CHICAGO—The experiences of the Nation of Islam Prison Reform Ministry and those who have benefitted from the courage and sacrifice of those locked away were on full display during the Saviours’ Day 2021 virtual workshop.

Student National Prison Reform Minister Abdullah Muhammad

Led by Student National Prison Reform Minister Abdullah Muhammad with Lionel Muhammad of the Prison Reform Ministry staff, Gregory Muhammad, who serves as the student Regional Prison Reform Minister for the Delaware Valley Region and Student Minister Troy Muhammad of Muhammad Mosque No. 1 in Detroit the session was eye-opening and showed the power of faith to overcome difficult challenges for Allah’s (God’s) sake and righteousness.

In each case, these men who served time behind bars and serve others still behind bars, shared how the light of Islam changed their lives, improved the lives of others and freed them before their release from prison. Once they accepted the Teachings of the Hon. Elijah Muhammad under the leadership of the Honorable Minister Louis Farrakhan, it was only a matter of time before their change in mind, heart and faith resulted in changes and release from prison.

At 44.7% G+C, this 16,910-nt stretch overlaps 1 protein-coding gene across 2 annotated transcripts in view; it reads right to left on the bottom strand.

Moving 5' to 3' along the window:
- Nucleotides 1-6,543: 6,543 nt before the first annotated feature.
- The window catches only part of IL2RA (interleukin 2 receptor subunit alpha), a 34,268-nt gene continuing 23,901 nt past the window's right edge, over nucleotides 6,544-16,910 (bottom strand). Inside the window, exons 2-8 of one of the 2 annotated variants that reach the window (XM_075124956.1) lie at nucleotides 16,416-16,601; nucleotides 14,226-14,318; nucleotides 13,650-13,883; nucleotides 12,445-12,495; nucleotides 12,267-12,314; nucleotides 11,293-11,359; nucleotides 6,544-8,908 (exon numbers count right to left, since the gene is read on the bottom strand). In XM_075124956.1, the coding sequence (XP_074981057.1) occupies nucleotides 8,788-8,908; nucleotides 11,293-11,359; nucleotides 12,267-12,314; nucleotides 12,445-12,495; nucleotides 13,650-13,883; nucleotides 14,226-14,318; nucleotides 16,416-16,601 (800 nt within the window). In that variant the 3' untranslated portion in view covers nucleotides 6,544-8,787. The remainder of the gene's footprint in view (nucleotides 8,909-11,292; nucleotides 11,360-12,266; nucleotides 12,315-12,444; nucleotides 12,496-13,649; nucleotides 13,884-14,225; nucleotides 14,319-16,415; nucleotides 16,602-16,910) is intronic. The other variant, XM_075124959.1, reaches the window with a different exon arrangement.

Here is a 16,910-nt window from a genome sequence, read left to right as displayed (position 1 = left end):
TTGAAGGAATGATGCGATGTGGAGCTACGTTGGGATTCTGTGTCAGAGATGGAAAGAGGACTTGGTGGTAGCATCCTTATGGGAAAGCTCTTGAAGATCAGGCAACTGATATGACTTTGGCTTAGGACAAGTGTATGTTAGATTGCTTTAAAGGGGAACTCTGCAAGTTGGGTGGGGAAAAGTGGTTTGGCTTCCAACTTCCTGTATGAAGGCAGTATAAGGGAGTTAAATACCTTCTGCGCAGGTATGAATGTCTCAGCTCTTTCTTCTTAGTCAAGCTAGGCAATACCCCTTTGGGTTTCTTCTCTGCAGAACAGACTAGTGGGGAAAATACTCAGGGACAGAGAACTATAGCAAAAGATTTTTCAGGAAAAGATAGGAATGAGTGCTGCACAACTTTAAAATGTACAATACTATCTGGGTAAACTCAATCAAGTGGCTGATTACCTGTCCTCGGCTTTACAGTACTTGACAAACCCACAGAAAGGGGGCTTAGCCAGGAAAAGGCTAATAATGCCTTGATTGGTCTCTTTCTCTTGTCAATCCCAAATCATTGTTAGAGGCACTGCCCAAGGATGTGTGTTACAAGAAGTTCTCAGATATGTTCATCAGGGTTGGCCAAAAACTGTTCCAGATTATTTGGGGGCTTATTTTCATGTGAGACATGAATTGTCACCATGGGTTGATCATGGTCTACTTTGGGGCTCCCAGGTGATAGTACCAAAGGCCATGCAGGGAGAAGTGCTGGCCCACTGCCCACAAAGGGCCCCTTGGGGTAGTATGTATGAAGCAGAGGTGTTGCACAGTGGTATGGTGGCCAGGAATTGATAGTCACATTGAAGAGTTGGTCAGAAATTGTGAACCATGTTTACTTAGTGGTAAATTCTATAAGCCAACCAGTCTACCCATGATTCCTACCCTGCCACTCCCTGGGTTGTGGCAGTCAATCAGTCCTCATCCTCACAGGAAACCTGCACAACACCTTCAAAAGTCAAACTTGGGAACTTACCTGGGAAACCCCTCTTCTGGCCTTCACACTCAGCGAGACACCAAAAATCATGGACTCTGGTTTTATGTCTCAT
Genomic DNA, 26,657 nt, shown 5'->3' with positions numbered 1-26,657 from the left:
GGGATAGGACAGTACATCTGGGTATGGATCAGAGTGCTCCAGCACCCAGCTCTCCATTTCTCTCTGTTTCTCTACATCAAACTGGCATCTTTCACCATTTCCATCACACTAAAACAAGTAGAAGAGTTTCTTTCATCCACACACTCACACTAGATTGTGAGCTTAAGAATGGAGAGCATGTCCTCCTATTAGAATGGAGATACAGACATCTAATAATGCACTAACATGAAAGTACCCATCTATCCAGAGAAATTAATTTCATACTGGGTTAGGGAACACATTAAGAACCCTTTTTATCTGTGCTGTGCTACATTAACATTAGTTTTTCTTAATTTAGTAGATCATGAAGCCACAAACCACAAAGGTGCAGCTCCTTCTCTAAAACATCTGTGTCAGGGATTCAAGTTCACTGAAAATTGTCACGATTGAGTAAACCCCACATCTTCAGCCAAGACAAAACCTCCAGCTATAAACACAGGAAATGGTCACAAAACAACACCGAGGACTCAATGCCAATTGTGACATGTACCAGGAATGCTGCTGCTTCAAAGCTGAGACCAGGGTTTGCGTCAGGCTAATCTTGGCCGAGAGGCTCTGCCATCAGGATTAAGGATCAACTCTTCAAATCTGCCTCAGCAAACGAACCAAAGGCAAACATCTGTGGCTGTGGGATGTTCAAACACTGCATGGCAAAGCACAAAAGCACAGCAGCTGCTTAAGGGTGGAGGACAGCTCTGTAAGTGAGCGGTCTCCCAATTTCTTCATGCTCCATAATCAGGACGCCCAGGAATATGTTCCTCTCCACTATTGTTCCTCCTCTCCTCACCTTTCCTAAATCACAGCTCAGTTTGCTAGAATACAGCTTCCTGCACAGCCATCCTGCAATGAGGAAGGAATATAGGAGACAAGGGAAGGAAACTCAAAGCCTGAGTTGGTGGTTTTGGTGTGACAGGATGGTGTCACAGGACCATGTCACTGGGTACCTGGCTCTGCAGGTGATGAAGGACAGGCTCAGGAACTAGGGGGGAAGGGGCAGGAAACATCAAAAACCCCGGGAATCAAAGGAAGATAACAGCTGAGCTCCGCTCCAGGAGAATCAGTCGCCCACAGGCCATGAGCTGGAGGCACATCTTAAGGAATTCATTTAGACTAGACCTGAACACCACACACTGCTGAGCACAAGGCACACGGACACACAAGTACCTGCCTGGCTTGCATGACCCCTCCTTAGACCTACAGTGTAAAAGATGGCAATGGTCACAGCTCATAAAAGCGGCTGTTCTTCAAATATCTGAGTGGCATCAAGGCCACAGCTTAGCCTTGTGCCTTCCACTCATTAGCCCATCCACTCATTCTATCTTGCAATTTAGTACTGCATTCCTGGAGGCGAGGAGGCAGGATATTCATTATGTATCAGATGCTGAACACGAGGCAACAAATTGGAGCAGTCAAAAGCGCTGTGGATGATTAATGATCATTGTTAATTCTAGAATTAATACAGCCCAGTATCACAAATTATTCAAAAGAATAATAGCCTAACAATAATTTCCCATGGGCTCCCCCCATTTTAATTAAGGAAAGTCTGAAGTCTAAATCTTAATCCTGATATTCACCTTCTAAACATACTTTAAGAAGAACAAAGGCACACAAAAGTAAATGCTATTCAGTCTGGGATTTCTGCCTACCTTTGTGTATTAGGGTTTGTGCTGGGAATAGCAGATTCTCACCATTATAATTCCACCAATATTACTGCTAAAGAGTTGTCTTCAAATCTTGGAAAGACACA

But their success was rooted in those who came before them and who didn’t have much formal education but dedicated themselves to toil in prison libraries to master legal language and successfully fight the right to practice their faith inside American penal institutions, said Abdullah Muhammad.


Their noble cause didn’t exempt them from persecution and trial as each shared how they were often put on lockdown and isolated from others as they grew in knowledge and tried to bring inmates into the light of Islam and better people’s lives.

(L-R) Student Minister Troy Muhammad, Lionel Muhammad, Gregory Muhammad

We were punished for wanting to read, wanting to study and wanting to be better, not because we did wrong, but were doing right, said Troy Muhammad, who was a teenager when he was locked away and saw Min. Farrakhan in a television appearance. It changed his life.

For Gregory Muhammad in the late 1970s repeating chants he heard the Fruit of Islam shouting as a teenager drew attention as he was jogging in a Pennsylvania prison yard. He was told the Nation of Islam was back and being rebuilt by Min. Farrakhan. A transfer to another institution brought him into contact with more information.

He left one Islamic community to come to the Nation. Later he became in charge of the Muslim men and then a study group leader in prison. And, he successfully fought and reasserted previously won rights to practice his faith. When offered a settlement based on a grievance he filed, he consulted with Min.